What are the most important considerations when choosing a testing system for dynamic mechanical analysis?
1. NO MECHANICAL RESONANCES
Dynamic Mechanical Analysis (DMA) testing is the study of the dynamic behavior of a material or component. Most often the DMA characteristics are studied as a function of varied velocity at a fixed displacement amplitude, hence as a function of varied frequency. As the excitation frequency is increased, transducer dynamic measurement accuracy can be adversely affected. High-frequency excitation can inadvertently produce mechanical resonant modes within the frame structure which will often corrupt the measurement accuracy of displacement and force transducers.
Typical frame-referenced displacement transducer measurements (either LVDT or Encoder) can be corrupted by erroneous motion at the transducer’s mounting reference base due to resonant vibrations. Force transducer measurements can be corrupted due to high acceleration induced upon a transducer due to resonant vibrations. This acceleration can result in significant inertial errors in the force measurement. There are techniques which can help reduce a transducer’s sensitivity to these unwanted vibrations, but these techniques are not without compromises. A more effective approach is to eliminate all frame mechanical resonances which may be present in the system’s operating range. With a dynamic calibration standard, a dynamic verification can confirm that your DMA measurements are not corrupted by any mechanical resonances. A good DMA system will not exhibit any detrimental mechanical resonant modes in the axis of measurement.
2. ABILITY TO MEASURE ACROSS EXTREME DYNAMIC RANGE AMPLITUDES
DMA testing requirements often push the bounds on the dynamic range amplitude of force and motion transducers. For some elastomer and thermoplastic materials, measurements are often required both above and below the glass transition temperature within the same test set-up. The material elastic modulus (and stiffness) can change by a factor of 1,000 when transitioning from temperatures below the glass transition in which the material is hard like glass, to temperatures above the glass transition temperature at which the material is rubbery and relatively soft.
This implies that if a constant sinusoidal force were applied throughout the test set-up, the material displacements in the glassy region could be relatively small. But that same sinusoidal force amplitude applied above the glass transition, when the stiffness could change by a factor of 1,000, means that the displacement above glass transition would also change by a factor of 1,000. Conversely, if a constant sinusoidal displacement were applied throughout the test set-up, the material forces in the rubbery region could be relatively small. But that constant displacement amplitude applied above the glass transition, when the stiffness could change by a factor of 1,000, means that the force amplitude would also change by a factor of 1,000. Both scenarios require a test system with the ability to measure across extreme dynamic range amplitudes.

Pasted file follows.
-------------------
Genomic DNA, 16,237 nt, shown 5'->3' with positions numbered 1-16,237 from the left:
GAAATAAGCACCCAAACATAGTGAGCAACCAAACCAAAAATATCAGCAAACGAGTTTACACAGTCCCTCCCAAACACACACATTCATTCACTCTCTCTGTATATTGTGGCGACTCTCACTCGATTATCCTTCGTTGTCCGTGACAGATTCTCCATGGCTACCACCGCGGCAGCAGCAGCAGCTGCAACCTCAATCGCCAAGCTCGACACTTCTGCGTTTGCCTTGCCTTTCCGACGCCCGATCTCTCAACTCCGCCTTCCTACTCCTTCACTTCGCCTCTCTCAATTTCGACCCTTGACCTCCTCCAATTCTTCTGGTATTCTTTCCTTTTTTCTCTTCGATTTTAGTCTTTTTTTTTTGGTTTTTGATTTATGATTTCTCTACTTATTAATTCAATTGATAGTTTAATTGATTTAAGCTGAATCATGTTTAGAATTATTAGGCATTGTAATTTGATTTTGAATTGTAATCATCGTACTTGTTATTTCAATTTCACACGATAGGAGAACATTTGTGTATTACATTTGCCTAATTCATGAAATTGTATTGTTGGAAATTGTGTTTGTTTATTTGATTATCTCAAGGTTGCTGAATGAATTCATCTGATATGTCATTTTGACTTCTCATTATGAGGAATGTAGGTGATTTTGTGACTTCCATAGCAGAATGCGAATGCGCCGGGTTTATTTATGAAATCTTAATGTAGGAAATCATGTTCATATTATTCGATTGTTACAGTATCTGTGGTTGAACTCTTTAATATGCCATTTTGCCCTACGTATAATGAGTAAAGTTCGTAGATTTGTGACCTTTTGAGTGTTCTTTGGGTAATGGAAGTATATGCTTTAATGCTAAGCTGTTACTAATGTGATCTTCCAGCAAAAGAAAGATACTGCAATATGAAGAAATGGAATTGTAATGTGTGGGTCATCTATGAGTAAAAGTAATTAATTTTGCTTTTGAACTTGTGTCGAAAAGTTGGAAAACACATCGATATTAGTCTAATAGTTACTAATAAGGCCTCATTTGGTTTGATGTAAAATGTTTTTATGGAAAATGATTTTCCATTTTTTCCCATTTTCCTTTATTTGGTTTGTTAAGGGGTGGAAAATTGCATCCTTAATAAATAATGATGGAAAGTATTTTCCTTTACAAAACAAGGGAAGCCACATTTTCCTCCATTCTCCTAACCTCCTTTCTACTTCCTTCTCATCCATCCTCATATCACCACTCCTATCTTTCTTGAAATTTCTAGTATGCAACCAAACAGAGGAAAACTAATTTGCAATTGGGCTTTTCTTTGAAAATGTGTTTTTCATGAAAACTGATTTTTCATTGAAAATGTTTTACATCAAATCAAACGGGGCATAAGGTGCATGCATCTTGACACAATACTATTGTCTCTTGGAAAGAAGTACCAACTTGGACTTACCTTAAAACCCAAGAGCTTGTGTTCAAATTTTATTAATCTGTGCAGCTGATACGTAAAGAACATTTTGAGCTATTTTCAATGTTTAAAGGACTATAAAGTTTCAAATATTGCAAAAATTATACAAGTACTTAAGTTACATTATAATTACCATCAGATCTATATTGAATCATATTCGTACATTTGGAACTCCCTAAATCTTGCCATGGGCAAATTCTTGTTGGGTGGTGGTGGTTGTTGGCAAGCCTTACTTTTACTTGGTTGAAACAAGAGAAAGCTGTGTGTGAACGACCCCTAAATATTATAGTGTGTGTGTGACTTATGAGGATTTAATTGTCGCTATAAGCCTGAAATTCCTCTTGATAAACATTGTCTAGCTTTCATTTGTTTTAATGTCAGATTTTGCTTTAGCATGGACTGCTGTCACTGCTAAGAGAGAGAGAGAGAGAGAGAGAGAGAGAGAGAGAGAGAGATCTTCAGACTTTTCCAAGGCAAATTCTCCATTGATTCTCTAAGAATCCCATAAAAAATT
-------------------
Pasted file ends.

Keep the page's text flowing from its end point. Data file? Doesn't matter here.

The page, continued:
3. SUPERIOR CONTROL OF DYNAMIC AMPLITUDE
Most elastomers and thermoplastics have a significant amplitude non-linearity, meaning that the measured elastic modulus (or stiffness) of the material is dependent on the amplitude of the applied excitation. Different input amplitudes (displacement or force) will result in different measured stiffness or modulus. In fact the purpose of some test programs is to measure this amplitude dependency. For these tests an amplitude sweep is applied with a fixed frequency and temperature and the resulting measured modulus is reported. For many tests the varied parameter is the excitation frequency and material temperature. But since the material modulus and the materials response are so amplitude dependent, it is extremely critical that the test input excitation amplitude is known and controlled accurately. This amplitude control becomes even more difficult at higher test frequencies.
Controlling the desired dynamic amplitude is most effectively accomplished though real-time servo-control loops and often through additional outer loop compensators. It is important that these control laws have high bandwidth and are robustly stable. Low bandwidth control loops or sluggish outer loop compensators can impose additional “learning” or “convergence” cycles on the specimen and cause internal specimen heating, resulting in misleading material characteristic data. Lack of extremely stable control laws can also result in control loop instability which often damages the specimen. In summary, superior control of dynamic amplitude is a critical DMA test system attribute.